Historical Patterns, Actual Trends, and Social Implications
Author: Heinz Fassmann,Rainer Münz
Publisher: Edward Elgar Pub
Category: Social Science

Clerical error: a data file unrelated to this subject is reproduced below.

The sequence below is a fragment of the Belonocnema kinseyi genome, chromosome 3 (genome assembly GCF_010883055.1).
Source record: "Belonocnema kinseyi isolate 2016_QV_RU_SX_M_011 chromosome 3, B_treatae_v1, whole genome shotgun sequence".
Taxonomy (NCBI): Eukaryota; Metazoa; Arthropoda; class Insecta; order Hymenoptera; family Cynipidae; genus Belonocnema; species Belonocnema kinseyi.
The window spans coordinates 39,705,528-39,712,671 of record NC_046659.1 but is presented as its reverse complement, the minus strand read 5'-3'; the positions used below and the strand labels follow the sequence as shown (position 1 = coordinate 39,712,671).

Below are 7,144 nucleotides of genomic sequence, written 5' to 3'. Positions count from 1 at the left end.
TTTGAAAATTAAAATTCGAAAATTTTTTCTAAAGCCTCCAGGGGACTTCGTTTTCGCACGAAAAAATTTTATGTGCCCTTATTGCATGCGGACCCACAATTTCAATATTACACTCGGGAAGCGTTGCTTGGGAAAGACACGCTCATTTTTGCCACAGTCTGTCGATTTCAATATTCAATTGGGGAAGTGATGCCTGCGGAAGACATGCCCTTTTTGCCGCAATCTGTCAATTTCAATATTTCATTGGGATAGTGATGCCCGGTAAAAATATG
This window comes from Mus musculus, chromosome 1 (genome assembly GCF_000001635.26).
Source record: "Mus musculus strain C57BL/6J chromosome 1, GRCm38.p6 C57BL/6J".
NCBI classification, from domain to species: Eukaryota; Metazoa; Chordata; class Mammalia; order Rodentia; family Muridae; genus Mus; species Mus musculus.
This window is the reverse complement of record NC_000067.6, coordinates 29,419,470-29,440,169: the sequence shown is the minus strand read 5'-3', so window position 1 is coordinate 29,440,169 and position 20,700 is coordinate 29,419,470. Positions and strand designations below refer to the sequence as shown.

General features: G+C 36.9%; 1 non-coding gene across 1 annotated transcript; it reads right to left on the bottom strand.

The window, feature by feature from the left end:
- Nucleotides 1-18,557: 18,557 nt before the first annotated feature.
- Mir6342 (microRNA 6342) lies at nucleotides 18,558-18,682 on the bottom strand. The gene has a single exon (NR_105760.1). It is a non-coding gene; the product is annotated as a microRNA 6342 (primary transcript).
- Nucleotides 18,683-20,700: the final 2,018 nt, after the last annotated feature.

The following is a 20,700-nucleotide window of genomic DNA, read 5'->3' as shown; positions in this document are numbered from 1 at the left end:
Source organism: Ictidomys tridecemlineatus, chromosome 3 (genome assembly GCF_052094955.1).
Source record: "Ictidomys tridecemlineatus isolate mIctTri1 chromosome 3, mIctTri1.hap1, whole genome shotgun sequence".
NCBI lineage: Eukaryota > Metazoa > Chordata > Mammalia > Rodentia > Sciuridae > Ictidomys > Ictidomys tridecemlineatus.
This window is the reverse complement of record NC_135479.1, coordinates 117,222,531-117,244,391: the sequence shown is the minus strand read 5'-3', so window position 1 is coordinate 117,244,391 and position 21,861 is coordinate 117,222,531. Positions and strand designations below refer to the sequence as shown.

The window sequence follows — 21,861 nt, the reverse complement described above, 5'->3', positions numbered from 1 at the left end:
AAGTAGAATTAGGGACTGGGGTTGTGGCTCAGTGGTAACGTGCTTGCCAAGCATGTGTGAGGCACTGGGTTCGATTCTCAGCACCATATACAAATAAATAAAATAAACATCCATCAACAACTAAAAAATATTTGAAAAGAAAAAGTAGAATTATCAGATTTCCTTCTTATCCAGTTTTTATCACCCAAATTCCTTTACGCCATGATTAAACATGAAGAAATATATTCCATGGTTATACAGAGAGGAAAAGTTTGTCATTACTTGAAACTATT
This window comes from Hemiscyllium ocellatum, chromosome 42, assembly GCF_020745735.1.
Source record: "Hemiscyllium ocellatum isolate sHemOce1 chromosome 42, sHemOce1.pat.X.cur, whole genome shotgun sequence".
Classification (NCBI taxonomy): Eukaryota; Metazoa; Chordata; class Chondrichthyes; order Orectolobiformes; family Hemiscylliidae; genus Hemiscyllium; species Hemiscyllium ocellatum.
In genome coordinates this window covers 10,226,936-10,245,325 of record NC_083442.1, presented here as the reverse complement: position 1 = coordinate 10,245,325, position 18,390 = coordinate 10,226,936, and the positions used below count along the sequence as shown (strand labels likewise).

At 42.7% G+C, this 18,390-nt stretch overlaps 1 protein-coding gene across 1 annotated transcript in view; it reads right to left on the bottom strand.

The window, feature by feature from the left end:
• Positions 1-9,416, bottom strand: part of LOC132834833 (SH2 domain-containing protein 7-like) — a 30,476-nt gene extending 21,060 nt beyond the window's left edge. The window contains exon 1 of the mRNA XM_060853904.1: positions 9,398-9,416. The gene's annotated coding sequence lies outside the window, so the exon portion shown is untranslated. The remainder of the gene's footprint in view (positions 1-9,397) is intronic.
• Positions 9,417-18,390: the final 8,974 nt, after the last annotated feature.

The discussions of migration to Switzerland, Italy and Austria give this book a special flavour, since these countries are not often included in studies of foreign migration . . . One important contribution of this book is that the case studies show how migration, in spite of numerous differences, can give rise to similar issues. The historical approach brings the second contribution into perspective: continuity of debate and of policy reactions. Jan van Weesep, European Journal of Population On the whole, the volume has handbook-like qualities and will remain both a reference work and a summary of major issues for a long time. It will do so even if new developments should invalidate some of the well-reasoned analyses of trends. No scholar venturing beyond the limiting confines of mono-country research will be able to do without it. Dirk Hoerder, International Migration Review The chapters on East Europe do an excellent job of laying out what is known about population movements to and from the region, both in the past and since the upheaval in the Communist world in the late eighties. Gary P. Freeman, Journal of Public Policy The migration specialist will probably be most interested in the section on East-Central Europe, and find much of the content on western Europe fairly familiar. The more general reader, coming to the subject fresh, will value this book as a thorough entry into major trends, issues and debates, on both international and national scales. For both, it will provide access to useful statistical material and interpretations in a wide range of foreign languages. . . . a welcome addition to the literature in this important field. Political Geography . . . a good summary of the state of knowledge of aspects of recent migration trends in Europe. Dudley Baines, Population Studies Migration in Europe is a pressing social and political issue for the policy makers of the 1990s. Drawing upon a wide body of knowledge, expertise and analysis, European Migration in the Late Twentieth Century combines an important survey with a series of detailed country studies on migration in Europe. The authoritative overview essay by the editors examines migration to and within Europe. They compare the flows during the last forty years with the present situation, detailing both the magnitude and geography of migration over this period. This is followed by thirteen individual country studies each of which features an historical introduction to emigration and immigration in the featured country, quantitative data sets and a detailed assessment of the social and political implications. These studies specially prepared by leading scholars cover the United Kingdom, France, Germany, The Netherlands, Switzerland, Italy, Israel, Austria, Hungary, Poland, Bulgaria, the former Yugoslavia and the former USSR. This comprehensive and scholarly book will be welcomed by teachers and researchers of social sciences and history for presenting new insights on one of the key political, social and economic issues facing modern Europe.